Last night after a prayer and conversation about God using both male and female pronouns to refer to God with my seven-year-old son he said, “I think God is both a boy and a girl. One side has a pony tail and the other side has a mullet.” I was so proud of my son I shared it on facebook.

Humor added here!
I was then challenged by my cousin to prove my understanding of God with scripture.

Though I am a seminary student, I do not like to engage in Bible verse competitions. Being in the United Church of Christ however, we often find ourselves having to defend our interpretation of scripture. And lucky for me, I didn’t have to come up with a single verse, others did that for me.

I was raised in the church, but I didn’t have much interest in it. My mom had to make me go. However, that did not mean that I didn’t have a relationship with God. We were actually already quite tight when I was a youth. I only recently realized that my understanding of God as a being of light and energy that encompasses both male and female characteristics has been my understanding as a long as I can remember. To me, it was just the way I knew God to be. The only way I can describe the relationship is that I can feel God always walking along side me and if I need clarification I will literally ask.

So when I discerned my call to ministry, I literally asked “what am I supposed to be doing?” I heard God, but I didn’t like the answer. God had sent another human being to say, “I think God is telling me that you have the gift for ministry.” And I responded with becoming a department lead at Kmart. And as I walked that path I could feel the weight of my invisible back pack get heavier. So when I finally allowed myself to not only hear God, but to follow God, another human was sent again to tell me that I am worthy and capable of representing God, and I finally listened. And the backpack was gone.

The truth is I was actually afraid to go to seminary because I was afraid that this relationship I have with God would be disproved when I read scripture. In the past I would read scripture and say, I don’t understand that, I don’t believe that. I would doubt myself as a Christian when I struggled with the words in the Bible. Then I realized that the only thing between me and scripture were the words selected. I know that when I refer to God as he or she, I don’t actually mean either, but I don’t have any other language to describe God.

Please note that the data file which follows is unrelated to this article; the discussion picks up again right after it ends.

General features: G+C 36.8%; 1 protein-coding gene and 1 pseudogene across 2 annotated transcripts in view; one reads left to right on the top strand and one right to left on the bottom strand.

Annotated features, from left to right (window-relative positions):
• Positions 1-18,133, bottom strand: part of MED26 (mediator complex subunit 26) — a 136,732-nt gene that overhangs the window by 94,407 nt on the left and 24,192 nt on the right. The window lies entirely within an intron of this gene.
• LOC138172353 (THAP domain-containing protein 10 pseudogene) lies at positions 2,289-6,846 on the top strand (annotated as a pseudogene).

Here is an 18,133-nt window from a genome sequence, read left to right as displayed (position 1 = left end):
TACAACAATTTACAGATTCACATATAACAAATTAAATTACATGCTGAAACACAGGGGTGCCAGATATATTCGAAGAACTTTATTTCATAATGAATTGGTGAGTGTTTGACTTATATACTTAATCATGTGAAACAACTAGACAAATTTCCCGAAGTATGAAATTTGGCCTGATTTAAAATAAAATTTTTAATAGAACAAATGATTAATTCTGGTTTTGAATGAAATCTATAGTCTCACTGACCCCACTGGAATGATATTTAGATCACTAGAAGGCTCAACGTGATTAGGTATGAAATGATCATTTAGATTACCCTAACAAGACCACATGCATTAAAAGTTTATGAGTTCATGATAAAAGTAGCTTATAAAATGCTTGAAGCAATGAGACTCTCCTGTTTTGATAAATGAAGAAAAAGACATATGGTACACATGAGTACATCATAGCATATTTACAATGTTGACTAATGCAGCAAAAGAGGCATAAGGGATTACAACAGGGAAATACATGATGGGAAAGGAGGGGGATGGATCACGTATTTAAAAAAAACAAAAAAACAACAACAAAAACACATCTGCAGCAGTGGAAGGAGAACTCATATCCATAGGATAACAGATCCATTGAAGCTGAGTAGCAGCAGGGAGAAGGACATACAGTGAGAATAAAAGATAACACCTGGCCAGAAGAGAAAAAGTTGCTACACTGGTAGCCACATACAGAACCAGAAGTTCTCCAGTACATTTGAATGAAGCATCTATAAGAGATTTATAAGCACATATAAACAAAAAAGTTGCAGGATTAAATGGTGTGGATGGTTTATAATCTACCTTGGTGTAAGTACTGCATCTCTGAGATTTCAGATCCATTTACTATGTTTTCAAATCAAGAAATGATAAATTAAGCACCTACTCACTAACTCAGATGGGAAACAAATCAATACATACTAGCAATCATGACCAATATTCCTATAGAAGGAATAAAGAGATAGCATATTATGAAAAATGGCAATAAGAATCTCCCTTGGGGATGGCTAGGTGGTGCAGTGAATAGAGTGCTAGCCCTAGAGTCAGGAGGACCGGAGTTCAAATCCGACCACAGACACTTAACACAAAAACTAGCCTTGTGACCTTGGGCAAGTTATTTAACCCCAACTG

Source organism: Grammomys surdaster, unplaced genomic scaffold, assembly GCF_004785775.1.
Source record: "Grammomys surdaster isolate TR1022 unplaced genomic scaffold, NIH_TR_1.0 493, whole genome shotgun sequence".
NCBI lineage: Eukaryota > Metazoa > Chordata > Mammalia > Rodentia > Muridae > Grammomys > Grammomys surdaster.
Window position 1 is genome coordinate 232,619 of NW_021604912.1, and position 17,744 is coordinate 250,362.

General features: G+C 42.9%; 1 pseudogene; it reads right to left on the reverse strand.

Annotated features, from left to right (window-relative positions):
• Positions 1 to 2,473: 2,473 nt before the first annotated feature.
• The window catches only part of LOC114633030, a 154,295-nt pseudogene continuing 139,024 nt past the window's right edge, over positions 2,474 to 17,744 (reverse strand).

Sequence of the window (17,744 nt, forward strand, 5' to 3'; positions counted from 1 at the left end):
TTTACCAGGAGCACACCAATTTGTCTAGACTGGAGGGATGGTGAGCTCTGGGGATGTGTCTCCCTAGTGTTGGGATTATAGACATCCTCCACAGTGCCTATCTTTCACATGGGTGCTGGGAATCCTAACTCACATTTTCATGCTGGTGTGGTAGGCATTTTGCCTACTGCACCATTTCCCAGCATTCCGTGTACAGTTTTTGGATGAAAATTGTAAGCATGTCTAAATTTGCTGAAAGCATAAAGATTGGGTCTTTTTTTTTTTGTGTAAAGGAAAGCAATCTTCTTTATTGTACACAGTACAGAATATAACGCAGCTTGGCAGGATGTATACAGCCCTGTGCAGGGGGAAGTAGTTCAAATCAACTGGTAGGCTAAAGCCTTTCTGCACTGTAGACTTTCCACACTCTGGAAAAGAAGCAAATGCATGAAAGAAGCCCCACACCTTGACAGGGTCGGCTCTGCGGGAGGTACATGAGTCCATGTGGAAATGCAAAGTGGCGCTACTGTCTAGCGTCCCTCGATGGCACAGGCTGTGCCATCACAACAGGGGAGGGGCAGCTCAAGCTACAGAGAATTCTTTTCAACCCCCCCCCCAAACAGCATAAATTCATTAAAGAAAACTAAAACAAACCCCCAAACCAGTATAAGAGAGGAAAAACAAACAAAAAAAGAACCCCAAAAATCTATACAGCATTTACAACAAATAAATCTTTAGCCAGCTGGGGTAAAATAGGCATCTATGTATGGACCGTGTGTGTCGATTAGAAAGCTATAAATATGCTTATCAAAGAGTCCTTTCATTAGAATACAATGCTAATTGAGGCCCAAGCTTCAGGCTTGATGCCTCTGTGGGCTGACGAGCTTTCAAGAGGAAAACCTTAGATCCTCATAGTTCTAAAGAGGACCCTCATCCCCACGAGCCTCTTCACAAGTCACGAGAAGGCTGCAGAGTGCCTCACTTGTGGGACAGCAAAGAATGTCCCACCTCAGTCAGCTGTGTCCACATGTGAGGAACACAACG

When I was finally able to listen to God and to trust that I understood what God was calling me to do, I was able to read scripture with a new understanding. See, I was worried that my relationship with God was wrong and that a right way to interpret scripture exists. The reality is there is no person on earth that completely understands God. Our human minds cannot adequately understand nor do we have the words to adequately describe. When it comes to interpreting scripture there is no right or wrong; winner or loser.

Religions and churches can claim they have the only answer because we in American have an obsession with winning. I’m not concerned about being right. I’m concerned with how we act as Christians with other people. When I sit in my church I know that we don’t all agree on theology. What is amazing about being in a church like that is we can mostly agree and sometimes disagree but still love and accept one another as brothers and sisters in Christ.

So therefore, I will not dispute over words. If you try to find God merely in scripture without forming a relationship with God, you have religion. Scripture is a tool we have to understand that God exists. What really matters is our faith.  If you truly sit with God and listen to what God puts into your heart, you will understand scripture. When you truly give God your time and attention you will understand your faith. If you then understand God to be a man or if you then understand God is both boy and girl with a pony tail and a mullet, who am I to question you? 

Tuesday, January 27, 2015

The Pastor with Purple Hair

My hair is constantly changing.

My friend Bob shared my last blog post on his facebook page and included in his comment was “I think the world needs more pastors with purple hair.”

I’ll be honest and say that I am concerned about being judged over my hair. Though my fellow congregants remind me of how my hair is what makes me Julie and I agree, I wonder in what ways it could stop me.

Me outside my dorm room.
My relationship with my hair began in college. While most college freshman were partying, going out, drinking and all the other things that goes with that type of fun, I “acted out” and “experimented” with my hair. I would have my friend put pink streaks in my very otherwise boring hair. I thought it looked cool but hair dye from Hot Topic is not my idea of cool hair now.